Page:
It's Always About Race, But It's Not
"Race," is not real, but it is a reality and that's because we make it one. We do the same thing with unicorns. True, they don't exist but there are pictures and stories of them, so they are a reality in some sense. The only difference is
that we know that unicorns are a fabrication of our imagination and therefore they cause no harm. However, the fabrication of this thing called "race," well that's a different story.
In case you've lived under a rock for the last 50 years and haven't noticed, "race" is always in the news. Every day, whether in our public or private life, pretty much every area of our society has to deal with "race." This past week one particular episode involved the Governor of Virginia, Ralph Northam. He was accused of hosting a "racist" photo on his 1984 medical school yearbook page.
The page, pictured above shows one man dressed in blackface and another in a KKK hood and robe. He eventually held a press conference where he denied being in the photo, but said that he did something similar during the same time period. This takes place only a couple of months after NBC terminated Megyn Kelly and her Today show for saying it was okay to dress in black face when she was a kid as long as you were portraying a character. This is America and "race" issues while common, always demand center stage.
The Governor apologized and despite protestations from every side, he has declared that he will not step down amid these allegations of "racist" behavior. I imagine that it will take him a day or more and he will acquiesce to the demands of his party and others who are all calling for his resignation.
Have you ever wondered what life would be like if we didn't have this concept of "race," which is my goal for our country with the ERASE Races movement? I mean, what if we saw every event as an issue of character, which it surely is. What if we all realized that "race" itself creates prejudice?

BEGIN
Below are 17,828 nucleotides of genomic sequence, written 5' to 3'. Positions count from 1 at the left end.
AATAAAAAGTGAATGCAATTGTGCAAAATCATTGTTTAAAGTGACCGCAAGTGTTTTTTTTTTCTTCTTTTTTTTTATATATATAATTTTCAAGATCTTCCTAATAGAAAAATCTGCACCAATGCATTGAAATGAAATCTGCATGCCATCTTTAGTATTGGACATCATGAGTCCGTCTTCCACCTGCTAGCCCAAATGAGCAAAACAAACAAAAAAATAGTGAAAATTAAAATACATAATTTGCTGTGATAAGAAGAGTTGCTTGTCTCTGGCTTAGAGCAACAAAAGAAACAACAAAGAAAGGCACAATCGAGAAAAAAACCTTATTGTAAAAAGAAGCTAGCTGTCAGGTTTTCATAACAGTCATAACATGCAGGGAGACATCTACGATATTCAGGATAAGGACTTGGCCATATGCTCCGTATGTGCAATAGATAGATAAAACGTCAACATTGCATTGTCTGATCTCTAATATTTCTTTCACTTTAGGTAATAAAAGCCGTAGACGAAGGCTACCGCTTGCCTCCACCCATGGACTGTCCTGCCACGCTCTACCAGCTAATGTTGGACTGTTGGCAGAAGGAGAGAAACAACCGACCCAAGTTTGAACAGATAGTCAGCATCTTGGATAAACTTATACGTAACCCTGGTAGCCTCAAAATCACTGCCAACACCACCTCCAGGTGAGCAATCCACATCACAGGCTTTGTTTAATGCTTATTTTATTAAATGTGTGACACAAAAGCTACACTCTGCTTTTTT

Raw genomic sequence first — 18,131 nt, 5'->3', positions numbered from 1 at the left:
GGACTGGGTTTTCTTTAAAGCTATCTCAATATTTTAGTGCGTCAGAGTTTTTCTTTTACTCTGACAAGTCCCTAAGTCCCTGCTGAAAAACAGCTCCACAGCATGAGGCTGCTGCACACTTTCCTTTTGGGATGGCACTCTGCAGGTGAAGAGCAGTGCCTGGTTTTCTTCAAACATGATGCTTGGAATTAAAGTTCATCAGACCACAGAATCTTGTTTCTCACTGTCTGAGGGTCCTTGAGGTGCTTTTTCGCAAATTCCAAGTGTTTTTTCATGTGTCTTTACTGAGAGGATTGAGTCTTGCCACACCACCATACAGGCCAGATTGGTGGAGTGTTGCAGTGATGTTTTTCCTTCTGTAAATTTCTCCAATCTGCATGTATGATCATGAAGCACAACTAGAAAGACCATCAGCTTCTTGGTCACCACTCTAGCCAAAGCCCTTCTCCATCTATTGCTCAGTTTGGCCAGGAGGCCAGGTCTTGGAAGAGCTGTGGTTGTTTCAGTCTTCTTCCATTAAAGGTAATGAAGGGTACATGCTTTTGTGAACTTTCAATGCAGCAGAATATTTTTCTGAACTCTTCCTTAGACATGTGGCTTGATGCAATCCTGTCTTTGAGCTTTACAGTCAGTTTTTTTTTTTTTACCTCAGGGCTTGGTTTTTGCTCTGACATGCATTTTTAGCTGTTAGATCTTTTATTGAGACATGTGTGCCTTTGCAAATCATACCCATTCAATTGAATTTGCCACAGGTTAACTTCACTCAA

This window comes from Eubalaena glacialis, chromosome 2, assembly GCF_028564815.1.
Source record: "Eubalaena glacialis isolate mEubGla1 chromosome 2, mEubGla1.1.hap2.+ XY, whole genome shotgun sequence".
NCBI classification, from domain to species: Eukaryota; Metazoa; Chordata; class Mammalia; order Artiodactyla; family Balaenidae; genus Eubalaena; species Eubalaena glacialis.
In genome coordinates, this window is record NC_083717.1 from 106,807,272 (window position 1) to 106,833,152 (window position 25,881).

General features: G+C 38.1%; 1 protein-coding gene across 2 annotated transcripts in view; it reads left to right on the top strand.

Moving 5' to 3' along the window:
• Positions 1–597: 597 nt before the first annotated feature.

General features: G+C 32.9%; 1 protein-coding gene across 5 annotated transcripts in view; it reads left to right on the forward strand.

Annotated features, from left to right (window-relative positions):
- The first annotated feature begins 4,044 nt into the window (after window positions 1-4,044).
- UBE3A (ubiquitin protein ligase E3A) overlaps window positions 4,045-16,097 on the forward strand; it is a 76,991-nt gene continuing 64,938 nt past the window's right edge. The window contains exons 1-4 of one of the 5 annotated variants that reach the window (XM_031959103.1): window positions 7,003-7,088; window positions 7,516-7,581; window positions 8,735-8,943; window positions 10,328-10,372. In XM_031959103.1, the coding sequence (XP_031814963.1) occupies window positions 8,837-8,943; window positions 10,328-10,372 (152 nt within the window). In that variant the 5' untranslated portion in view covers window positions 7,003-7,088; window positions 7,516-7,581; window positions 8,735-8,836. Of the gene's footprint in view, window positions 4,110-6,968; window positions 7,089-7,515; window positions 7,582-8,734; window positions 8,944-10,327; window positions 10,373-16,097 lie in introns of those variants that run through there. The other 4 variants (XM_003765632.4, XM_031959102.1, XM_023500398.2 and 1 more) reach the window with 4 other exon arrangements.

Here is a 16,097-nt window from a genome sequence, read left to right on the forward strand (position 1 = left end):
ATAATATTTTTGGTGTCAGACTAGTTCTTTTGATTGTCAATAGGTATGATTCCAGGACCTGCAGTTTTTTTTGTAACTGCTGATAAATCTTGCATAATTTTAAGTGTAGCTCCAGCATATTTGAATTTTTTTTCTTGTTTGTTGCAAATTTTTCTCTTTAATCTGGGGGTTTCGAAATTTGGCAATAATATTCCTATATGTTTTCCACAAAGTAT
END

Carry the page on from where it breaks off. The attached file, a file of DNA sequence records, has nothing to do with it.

And here's the ultimate "what if" question on race; What if our country's future on how we are going to get along, was dependent on whether or not YOU and only you started treating all people without prejudice and bias, period. Yes, what if it was up to you? Well it is.
Though you and I both believe that we are not "racists," most all Americans subscribe to "race" because it is a part of our culture and that's the problem. Our culture supports a concept that tears us apart and it's as if we haven't noticed that. I received this great Facebook post yesterday that says:
Isn't that the truth? Our culture has programmed us to believe that "race" makes a difference and that it matters and we often act accordingly. I'm afraid we will continue to do so until we clearly reject the concept of "race."
Inevitably we will wake up tomorrow to more news about "race" and the repetitive chorus of anger and resentment will rise up and shout about "racism" and it will breath fresh air into the ill-conceived concept of "race." We know better and ought to do better. Though it is always about "race," it really isn't. Perhaps people think that they hate you because of "race," but the reality is that they hate you because of hate. Hate is a universal problem of man's soul and it is not a privileged domain of anyone with a particular color of skin, color of eyes, color of hair, height, weight, or any other physical characteristic. It's plain and simply hate.
Man's greatest challenge is to remove the hate that he/she has for fellow human beings. Were that to happen, racism, along with all of the other "isms" in the world would be gone in a flash.
There is only one race and it's not true just because we say it. It's true because it's truth. "Racism" descends from the
concept of "race" and we may feel good by placing haters in a special group called "racists" allowing us to believe that it's about "race," but it's not. They simply hate.
Update: Before I could even get this published, another "race" issue hit the news scene. This time it was Liam Neeson, famous movie actor from the "Taken" series, identifying that at one point in his life, decades ago, he wanted to kill a "black" man because his friend had been allegedly raped by a "black" man. Listening to the interview it was quite easy to see that the issue was indeed hate and it used "race" as an object of that hate. If we did not have "race," there would surely be other objects to receive that hate. That answer is to fix the hate.